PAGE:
Restraining orders, also known as protective orders, are court-mandated orders issued by judges to prevent a person from doing certain activities. Most commonly, judges issue these orders to prohibit an abuser from contacting or harming someone. What does a restraining order entail? Continue reading to learn more.
Understanding a Restraining Order
A restraining order is a court order intended to protect you from someone who has harmed you or has threatened to hurt you. Once it’s issued, the person who poses a threat must stop harassing you, stay away from you, and can’t show up to your home or place of work. They are categorized as a civil order, and they don’t show up on someone’s criminal record.
If you’re a victim of abuse, for example, a judge can sign an order of protection that requires the abuser to obey court orders. These orders are specific, and outline what an abuser can and can’t do, such as the following:
- An abuser can be ordered to not have any contact with you, in person or by phone, at home, work, or almost any location you ask the judge to write down in the order. The contract can even be extended to protect your family.
- A judge can order the abuser to leave the house or apartment you and the abuser share, even if it’s under the abuser’s name.
- In most situations, the court will grant you custody of your minor children. In some states, a judge can order the abuser to pay child support and support for you. An abuser may be granted visitation rights to see the children under certain conditions. If the abuser has also threatened the children or you fear they’re at risk, let the judge know.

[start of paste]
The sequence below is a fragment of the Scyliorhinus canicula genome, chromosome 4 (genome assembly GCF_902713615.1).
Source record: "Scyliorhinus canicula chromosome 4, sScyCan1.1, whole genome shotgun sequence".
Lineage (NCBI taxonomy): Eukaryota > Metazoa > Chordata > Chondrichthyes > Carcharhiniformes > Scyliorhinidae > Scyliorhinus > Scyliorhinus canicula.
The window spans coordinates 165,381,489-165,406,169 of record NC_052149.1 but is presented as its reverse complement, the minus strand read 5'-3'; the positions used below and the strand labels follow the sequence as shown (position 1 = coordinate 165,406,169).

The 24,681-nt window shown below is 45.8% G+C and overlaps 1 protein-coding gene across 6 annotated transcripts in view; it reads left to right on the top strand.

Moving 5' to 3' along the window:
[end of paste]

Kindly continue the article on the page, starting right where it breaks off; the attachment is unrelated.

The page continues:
- In some states, a judge can order the abuser to pay for costs that resulted from the abuse, such as medical and dental treatment, or moving expenses. They may also have to pay household bills that are due and any earnings you have lost. Moreover, they may have to pay for your attorney fees as well as damages to other people who helped you during this difficult time.
- A judge may also order the abuser to attend professional domestic violence counseling or Alcoholics Anonymous.
- A judge can order a police officer to protect you if you need to make physical contact with the abuser.
Restraining Order Violations
If the abuser violates any portion of the restraining order, contact the police immediately. For instance, if the abuser attempts to contact you or shows up at your house, they have violated the contract. Violations of a court mandated contract are a crime known as contempt of a court order, and a police officer will sign a criminal complaint regarding the abuser.
Contact The Ault Firm
Victims of domestic violence often feel lonely, as if they have no place to turn to for assistance, but you’re not alone. If you need to file a restraining order, you should work with a
attorney who will defend you in court. Contact The Ault Firm today.